By Lisa P.
Standard disclaimer: The following observations are those of the author and done so under medical supervision. Consult your personal physician with any questions.
I will admit to having a complicated relationship with my hormones, particularly testosterone. Most of the time I have tolerated it. Right now, I prefer to leave it.
Before puberty, I never thought much about how I felt in my body. I liked girls and girl things, but I also liked boys and boy things. More gender non-specific than “all boy” (as my mother would say). Then, along came this powerful drug that upended my world. I was very unhappy when I first felt it coursing through my body. What was it doing to me? How as it changing me? I didn’t like hearing my voice get deep. I didn’t like what would happen spontaneously “down there.” I particularly didn’t like that it made me angry – so angry that I grew fearful that I would hurt someone and I started to push my feelings deep down. Testosterone in me in such large quantities meant that I was pushed farther away from the feminine part of my identity and my ideal.
But, one day in late middle school I had a revelation during a track and field practice when I discovered that I could run like the wind! I felt powerful, as if I could run forever and leap over tall buildings in a single bound. This drug wasn’t so bad, after all, if it made me feel like that. Then I noticed that people took note of what I said, because my voice was deep and powerful, with resonance to match. It felt good to be heard. Maybe, since I loved my dad and admired him, it wasn’t such a bad thing to become more like him.
Also, I began to think of testosterone as something that could help me to do ten times as much as I could if I had been born a girl. I buried myself in school and activities. Frankly, I became a workaholic starting at age 14. It was my escape, because it gave me no time to think about how my body was working against my identity. Inevitably, I grew to like some of the things testosterone provided to me: particularly, power and sexual drive. I doubt there are many human beings, male or female, who wouldn’t find those two features rather enticing.
There was another positive element that I noticed that I should highlight, since I am married to a woman and am very attracted to her. Women began to smell and feel wonderful to me. Was all of that due to the testosterone? I don’t know, but I am guessing testosterone had a lot to do with it.
Testosterone certainly is one hell of a powerful hormone. It makes a male feel powerful, enhances a male’s sexual attractiveness and desire, increases a male’s muscle mass, changes a male’s body structure and face significantly after puberty, and even makes a male’s body odor more “pungent.”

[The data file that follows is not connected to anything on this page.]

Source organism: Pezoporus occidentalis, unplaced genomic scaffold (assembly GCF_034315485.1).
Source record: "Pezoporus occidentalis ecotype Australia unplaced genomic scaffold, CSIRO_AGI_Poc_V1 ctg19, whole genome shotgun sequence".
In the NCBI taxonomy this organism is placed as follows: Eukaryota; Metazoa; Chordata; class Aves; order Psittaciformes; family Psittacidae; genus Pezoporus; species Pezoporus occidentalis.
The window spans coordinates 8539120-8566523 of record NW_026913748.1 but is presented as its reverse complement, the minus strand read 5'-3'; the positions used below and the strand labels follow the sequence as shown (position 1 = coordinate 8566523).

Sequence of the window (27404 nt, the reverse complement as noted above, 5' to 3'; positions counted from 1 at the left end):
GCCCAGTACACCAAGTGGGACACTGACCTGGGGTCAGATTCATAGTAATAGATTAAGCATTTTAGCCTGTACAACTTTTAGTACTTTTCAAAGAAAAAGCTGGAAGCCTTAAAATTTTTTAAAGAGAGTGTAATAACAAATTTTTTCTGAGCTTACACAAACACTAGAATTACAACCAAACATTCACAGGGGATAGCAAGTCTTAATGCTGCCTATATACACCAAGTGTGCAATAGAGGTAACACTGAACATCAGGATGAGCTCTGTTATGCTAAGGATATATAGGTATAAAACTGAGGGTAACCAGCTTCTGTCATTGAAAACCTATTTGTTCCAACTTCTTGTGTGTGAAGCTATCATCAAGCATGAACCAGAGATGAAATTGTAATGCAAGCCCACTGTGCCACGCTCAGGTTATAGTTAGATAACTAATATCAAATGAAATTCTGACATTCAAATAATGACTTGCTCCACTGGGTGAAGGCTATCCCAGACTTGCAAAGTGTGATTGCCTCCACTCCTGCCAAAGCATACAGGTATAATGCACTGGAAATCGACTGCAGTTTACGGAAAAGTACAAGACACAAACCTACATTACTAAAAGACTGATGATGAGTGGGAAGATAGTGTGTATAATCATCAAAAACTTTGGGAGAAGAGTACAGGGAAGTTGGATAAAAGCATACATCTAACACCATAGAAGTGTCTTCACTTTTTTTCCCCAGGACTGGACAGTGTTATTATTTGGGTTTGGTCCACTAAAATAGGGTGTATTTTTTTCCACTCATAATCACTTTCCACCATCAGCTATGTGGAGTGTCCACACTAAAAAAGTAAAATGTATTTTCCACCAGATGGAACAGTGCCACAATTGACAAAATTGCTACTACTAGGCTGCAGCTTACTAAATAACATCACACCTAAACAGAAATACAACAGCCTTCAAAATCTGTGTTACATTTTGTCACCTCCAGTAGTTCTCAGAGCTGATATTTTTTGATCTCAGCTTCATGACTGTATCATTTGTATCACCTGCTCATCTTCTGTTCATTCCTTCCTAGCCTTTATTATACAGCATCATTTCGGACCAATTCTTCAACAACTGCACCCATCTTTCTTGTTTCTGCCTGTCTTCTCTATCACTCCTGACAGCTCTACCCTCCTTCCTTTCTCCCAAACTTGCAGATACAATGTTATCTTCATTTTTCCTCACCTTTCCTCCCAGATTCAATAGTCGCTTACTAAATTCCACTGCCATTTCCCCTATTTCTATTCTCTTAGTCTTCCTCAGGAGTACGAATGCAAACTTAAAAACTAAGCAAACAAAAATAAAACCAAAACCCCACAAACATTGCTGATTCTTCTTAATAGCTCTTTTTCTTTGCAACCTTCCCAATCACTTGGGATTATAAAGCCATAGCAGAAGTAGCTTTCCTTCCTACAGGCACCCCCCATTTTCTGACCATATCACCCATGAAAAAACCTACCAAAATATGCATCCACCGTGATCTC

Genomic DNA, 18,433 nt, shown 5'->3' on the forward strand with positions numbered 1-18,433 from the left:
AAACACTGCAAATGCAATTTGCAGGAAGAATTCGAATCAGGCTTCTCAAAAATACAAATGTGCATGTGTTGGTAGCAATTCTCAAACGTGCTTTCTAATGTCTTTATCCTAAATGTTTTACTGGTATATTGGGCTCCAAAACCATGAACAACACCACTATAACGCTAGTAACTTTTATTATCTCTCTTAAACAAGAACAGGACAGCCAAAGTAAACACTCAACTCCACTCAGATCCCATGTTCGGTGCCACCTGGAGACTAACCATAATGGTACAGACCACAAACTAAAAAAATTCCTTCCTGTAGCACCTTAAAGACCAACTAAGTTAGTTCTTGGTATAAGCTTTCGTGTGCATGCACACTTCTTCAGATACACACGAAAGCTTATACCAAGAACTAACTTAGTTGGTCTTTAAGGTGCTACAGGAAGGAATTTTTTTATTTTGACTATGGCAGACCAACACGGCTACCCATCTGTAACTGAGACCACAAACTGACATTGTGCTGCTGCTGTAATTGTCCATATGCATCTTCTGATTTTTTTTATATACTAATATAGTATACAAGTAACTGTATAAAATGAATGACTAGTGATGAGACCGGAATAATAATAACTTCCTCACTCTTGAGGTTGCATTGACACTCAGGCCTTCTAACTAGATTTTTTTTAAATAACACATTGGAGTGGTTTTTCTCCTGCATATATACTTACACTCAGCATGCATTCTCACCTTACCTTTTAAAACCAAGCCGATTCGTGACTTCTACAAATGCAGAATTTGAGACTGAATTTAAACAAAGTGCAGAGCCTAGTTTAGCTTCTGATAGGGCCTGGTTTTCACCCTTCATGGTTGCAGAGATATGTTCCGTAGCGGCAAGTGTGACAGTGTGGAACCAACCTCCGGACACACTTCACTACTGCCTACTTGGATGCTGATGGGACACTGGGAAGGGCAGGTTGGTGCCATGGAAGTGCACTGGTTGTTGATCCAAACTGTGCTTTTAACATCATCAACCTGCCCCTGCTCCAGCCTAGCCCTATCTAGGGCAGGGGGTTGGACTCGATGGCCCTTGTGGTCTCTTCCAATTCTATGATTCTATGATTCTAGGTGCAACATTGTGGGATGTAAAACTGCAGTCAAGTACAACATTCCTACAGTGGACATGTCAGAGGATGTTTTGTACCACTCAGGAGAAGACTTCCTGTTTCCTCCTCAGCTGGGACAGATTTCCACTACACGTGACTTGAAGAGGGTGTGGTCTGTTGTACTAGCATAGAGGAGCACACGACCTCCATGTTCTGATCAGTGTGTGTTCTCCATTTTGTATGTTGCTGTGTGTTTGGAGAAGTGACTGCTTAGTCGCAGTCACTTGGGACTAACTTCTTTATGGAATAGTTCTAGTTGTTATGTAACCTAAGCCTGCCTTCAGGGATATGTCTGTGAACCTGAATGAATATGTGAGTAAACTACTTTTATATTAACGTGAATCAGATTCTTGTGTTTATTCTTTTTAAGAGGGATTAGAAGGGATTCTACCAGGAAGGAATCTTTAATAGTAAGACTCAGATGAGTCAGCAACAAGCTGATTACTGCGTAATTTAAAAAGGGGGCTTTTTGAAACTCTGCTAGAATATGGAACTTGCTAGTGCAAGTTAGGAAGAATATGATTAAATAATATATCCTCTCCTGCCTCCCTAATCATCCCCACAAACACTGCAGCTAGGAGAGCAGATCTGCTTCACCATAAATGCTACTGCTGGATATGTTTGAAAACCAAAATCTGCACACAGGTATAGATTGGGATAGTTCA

Yet, I must add that I never came to terms with all the changes wrought by testosterone. I believe my workaholism was a direct effort to avoid having to face the changes I had not expected and did not want. If I couldn’t stop the changes that were happening to me, however, then I could at least put the negative parts to the side while I tried to take over the world.
In a story all too familiar to persons who are reading this essay, by my 20’s I was already pushing back even as I continued to strive to be the best in my job, as a husband, and as a father. I removed body hair at every opportunity (even while keeping some facial hair for a long time to “hide” my feminine desires). I wanted to look good in a dress and hair worked against that goal. I hid my genitals to create a smooth silhouette, because I wanted to see myself as a woman, not a “guy in a dress.” I pushed the fat on the sides of my chest forward to simulate breasts for the same reason. I did that for four decades, gradually spending more time out as Lisa and learning to hide the effects of testosterone (more or less) fairly well.
When I finally fully accepted my gender identity early in my sixth decade, long-term exposure to testosterone had both done what it was designed to do (fantastic sex with an amazing woman, three children and a successful business life supported by male privilege and competitiveness) and what I frankly didn’t want it to do (making many of my physical characteristics permanent and making it more difficult for me to express my female gender identity).
Which is how we arrive at this moment in time, where I microdose estrogen to help me feel more whole inside. For better or worse estrogen is a much weaker hormone than testosterone. It doesn’t immediately or ever completely feminize someone who is not young and has been exposed for a long period to the powerful effects of testosterone. Over time my testosterone has dropped well below a typical male level. That drop has been good news in terms of hair growth, smell (yes – I am a bit obsessed with smells), skin and a “real” (albeit small) female chest. Today I feel much more “myself” than I have felt since before puberty.
But, you may ask, what about those great things I liked about testosterone? You are correct that I have sacrificed some of those things on the altar of change. I am not as strong, and I don’t feel like I even want to conquer the world any longer. My sexual drive has diminished (to the chagrin of my lovely spouse), and I have had to take remedial steps in that regard. To that extent, I have “left” testosterone for the lovely land of estrogen. Most of you will not be able to relate, as you have not taken that drastic step. If it makes you feel better about staying in “T-world,” I will reconfirm that one should tread lightly down the path I have taken. Certainly, I am happy where I am, and I rarely miss my testosterone. But I understand that not everyone can or will seek the remedy I have chosen (for, as they say, for some the cure may be worse than the malady).
The question remains and I am curious about your response. Testosterone: love it, leave it or tolerate it?